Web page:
Astrologer Laura Craig

Mars in Gemini: Odyssey of the Mind

Maestro dei Cassoni Campana “Theseus and the Minotaur”

March 3 - April 23, 2021

James Joyce was most likely unaware of this, but his Gemini Mars was showing boldly throughout his modernist masterpiece, Ulysses. For starters, he chose for his setting a June day in 1904 when both the Sun and Mars happened to be in Gemini, lending themselves perfectly to the linguistic tour de force and labyrinthine plot. And then, writing with fearless mutability and reckless abandon, his stream of consciousness throws you into a relentless barrage of sentences that move and pulse in such a way that their rhythm starts to work you into some kind of near-shamanic trance or wild ecstasy. It’s brazen and brilliant—Mars in Gemini. 

We follow our Irish Odysseus, Leopold Bloom, on his meandering hero’s progress through Dublin, and through the landscape of the Mercurial astrological houses: the local neighborhood and inner processing of the third house, and the day-in-the-life business of the sixth. His counterpart is Stephen Dedalus (Joyce’s alter ego—more doubling!), the young teacher whose name alludes to the smith and labyrinth-builder of Ancient Crete. His spiritual story of faith and identity is both foil and complement to the mundane earthliness of Bloom. Through their parallel lives, we are treated to a show of the epicurean, the emasculated, the scatological, the masturbatory, the artistic, the exiled, the bourgeois, the sympathetic, the grieving, the paternal, the Shakespearean, and the redemptive.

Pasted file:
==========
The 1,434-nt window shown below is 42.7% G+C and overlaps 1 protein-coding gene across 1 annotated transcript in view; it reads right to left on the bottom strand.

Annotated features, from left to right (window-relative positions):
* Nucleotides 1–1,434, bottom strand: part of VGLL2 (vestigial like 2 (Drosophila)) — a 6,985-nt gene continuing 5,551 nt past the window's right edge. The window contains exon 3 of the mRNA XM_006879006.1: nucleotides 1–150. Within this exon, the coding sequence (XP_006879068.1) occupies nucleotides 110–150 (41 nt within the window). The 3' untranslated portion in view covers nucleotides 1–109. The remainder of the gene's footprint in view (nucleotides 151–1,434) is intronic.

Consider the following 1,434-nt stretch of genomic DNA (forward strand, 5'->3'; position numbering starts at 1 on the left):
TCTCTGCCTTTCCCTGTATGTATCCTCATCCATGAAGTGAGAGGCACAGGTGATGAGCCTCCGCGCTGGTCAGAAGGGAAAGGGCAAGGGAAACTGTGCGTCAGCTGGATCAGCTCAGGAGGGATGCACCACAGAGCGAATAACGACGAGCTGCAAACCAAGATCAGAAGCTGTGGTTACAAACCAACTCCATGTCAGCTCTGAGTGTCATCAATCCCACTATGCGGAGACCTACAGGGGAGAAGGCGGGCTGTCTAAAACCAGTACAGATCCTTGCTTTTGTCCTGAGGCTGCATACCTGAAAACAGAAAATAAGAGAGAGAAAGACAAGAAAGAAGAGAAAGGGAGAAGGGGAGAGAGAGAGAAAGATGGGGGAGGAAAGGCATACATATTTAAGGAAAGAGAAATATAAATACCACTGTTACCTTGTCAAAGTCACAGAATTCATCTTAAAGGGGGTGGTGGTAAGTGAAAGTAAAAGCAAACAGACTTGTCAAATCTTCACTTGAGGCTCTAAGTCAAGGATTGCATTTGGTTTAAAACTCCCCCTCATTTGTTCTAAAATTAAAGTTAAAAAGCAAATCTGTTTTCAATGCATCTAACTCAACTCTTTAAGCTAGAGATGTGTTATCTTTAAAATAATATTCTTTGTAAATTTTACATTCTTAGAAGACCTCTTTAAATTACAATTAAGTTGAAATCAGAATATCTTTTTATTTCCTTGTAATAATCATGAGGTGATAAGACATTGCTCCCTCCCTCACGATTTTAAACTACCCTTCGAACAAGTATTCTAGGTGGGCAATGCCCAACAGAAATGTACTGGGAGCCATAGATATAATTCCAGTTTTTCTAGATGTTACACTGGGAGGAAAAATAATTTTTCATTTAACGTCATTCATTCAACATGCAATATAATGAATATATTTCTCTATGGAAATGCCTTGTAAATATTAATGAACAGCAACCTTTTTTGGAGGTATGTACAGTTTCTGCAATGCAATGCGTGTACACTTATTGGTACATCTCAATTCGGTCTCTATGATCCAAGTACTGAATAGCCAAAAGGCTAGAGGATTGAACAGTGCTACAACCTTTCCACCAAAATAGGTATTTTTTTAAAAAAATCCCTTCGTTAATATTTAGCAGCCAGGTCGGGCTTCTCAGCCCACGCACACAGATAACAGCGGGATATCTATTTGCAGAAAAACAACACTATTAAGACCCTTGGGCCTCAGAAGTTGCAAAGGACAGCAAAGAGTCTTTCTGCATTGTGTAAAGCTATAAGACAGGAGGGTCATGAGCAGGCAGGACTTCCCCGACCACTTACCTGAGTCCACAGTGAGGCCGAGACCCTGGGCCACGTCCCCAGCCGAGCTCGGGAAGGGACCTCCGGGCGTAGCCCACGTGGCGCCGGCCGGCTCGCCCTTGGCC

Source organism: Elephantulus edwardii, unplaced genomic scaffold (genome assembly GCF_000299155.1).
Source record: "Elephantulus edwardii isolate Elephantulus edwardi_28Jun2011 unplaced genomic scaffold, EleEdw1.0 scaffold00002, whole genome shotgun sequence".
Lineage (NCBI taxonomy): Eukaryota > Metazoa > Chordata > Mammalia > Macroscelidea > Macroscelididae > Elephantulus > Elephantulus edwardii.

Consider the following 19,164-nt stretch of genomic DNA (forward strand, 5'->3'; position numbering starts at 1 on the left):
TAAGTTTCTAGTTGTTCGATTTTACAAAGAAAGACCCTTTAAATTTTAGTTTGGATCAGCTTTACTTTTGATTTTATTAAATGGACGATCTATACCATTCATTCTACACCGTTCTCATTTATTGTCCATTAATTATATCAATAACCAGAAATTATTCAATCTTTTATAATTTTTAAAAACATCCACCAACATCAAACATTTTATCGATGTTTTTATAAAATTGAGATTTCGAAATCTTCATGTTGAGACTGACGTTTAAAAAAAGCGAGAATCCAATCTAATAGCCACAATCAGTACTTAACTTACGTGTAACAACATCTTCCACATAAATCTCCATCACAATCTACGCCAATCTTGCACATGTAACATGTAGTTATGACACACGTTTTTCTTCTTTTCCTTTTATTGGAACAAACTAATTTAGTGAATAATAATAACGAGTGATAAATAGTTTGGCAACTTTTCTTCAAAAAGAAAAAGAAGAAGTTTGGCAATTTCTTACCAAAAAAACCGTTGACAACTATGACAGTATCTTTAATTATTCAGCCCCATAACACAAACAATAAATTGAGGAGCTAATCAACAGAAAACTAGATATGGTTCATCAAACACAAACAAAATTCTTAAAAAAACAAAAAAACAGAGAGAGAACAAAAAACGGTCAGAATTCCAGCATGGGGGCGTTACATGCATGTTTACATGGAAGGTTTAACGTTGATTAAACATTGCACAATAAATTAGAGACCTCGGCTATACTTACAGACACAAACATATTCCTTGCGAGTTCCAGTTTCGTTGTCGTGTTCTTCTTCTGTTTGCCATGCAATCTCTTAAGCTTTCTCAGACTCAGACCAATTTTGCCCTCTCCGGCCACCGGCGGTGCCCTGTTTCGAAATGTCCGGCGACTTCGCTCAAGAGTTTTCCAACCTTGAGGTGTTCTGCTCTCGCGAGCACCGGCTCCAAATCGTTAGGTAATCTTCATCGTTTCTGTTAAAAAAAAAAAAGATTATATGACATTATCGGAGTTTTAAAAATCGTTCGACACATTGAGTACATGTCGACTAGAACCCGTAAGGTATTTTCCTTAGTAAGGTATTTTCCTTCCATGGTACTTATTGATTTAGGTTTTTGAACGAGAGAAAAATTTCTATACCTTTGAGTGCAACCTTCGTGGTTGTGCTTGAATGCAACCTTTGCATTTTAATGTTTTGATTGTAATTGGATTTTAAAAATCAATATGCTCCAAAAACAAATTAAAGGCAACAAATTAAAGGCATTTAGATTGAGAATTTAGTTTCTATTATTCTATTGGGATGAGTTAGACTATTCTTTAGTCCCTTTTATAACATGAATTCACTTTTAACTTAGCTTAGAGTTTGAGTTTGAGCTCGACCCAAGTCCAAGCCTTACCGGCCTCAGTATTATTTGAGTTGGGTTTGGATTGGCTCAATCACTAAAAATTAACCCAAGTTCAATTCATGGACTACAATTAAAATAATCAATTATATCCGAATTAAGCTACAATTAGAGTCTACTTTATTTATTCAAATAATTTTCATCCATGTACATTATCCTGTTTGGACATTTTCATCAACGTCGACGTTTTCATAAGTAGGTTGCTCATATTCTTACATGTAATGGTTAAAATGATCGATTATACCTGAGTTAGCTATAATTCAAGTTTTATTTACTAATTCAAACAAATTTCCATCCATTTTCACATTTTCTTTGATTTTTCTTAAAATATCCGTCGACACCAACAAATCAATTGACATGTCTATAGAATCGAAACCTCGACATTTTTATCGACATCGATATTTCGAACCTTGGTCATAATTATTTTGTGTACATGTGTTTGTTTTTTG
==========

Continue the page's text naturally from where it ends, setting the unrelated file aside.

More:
“Quote Map” University College Dublin

From a mythic perspective, Mars in Gemini depicts the hero’s journey of the Divine Twins. One version is that of Romulus and Remus, the wolf-raised sons of Mars himself, who speak to foundlings and founders, and whose downfall comes from their inability to settle a dispute. Another pair is Cain and Abel, the farmer versus the shepherd, who carry themes of competition, exile, fratricide, bad blood, and a house divided. And others may resonate with Castor and Pollux, the horsemen, helpers, healers and athletes of Greek myth. Their story tells of daring escapades, brothers-in-arms, survivor’s guilt, and soul contracts. In all cases, there is both likeness and the need to differentiate; both closeness and eventual separation. And through their juxtaposition, one is invariably eclipsed, or even sacrificed. 

“Ulysses and the Sirens” John William Waterhouse

F. Scott and Zelda Fitzgerald both had their natal Mars in Gemini as well. His was with Neptune, and written into his poignant, elusive, alcohol-fueled prose; into duos like Nick Carraway and Jay Gatsby—one mortal and one mythic; and into his own turbulent marriage. Zelda’s Mars was with Pluto, which cast her in the role of the dark twin—equally if not more gifted than her husband, but beset by deeper, shadowier battles of the soul that contributed to her untimely and tragic fiery end.

When Mars becomes the storyteller, we constellate the archetype of the hero-twins both within and without. Mars finds itself at cross-purposes between wanting to act for itself but being tied to its other half. But move forward it surely will. And so this transit may show up as a burst of mental energy in your Gemini house—whether that be worry and anxiety or creativity and curiosity. We become daredevils with words. Or, find ourselves amongst a cacophony of voices and thoughts; fighting boredom and seeking epic tales; spinning along one great long Joycean run-on sentence that propels us on our way, until the Red Planet reaches the quieter shores of Cancer in April, where a much different kind of adventure awaits. 

Zelda Fitzgerald “Puppeufee”

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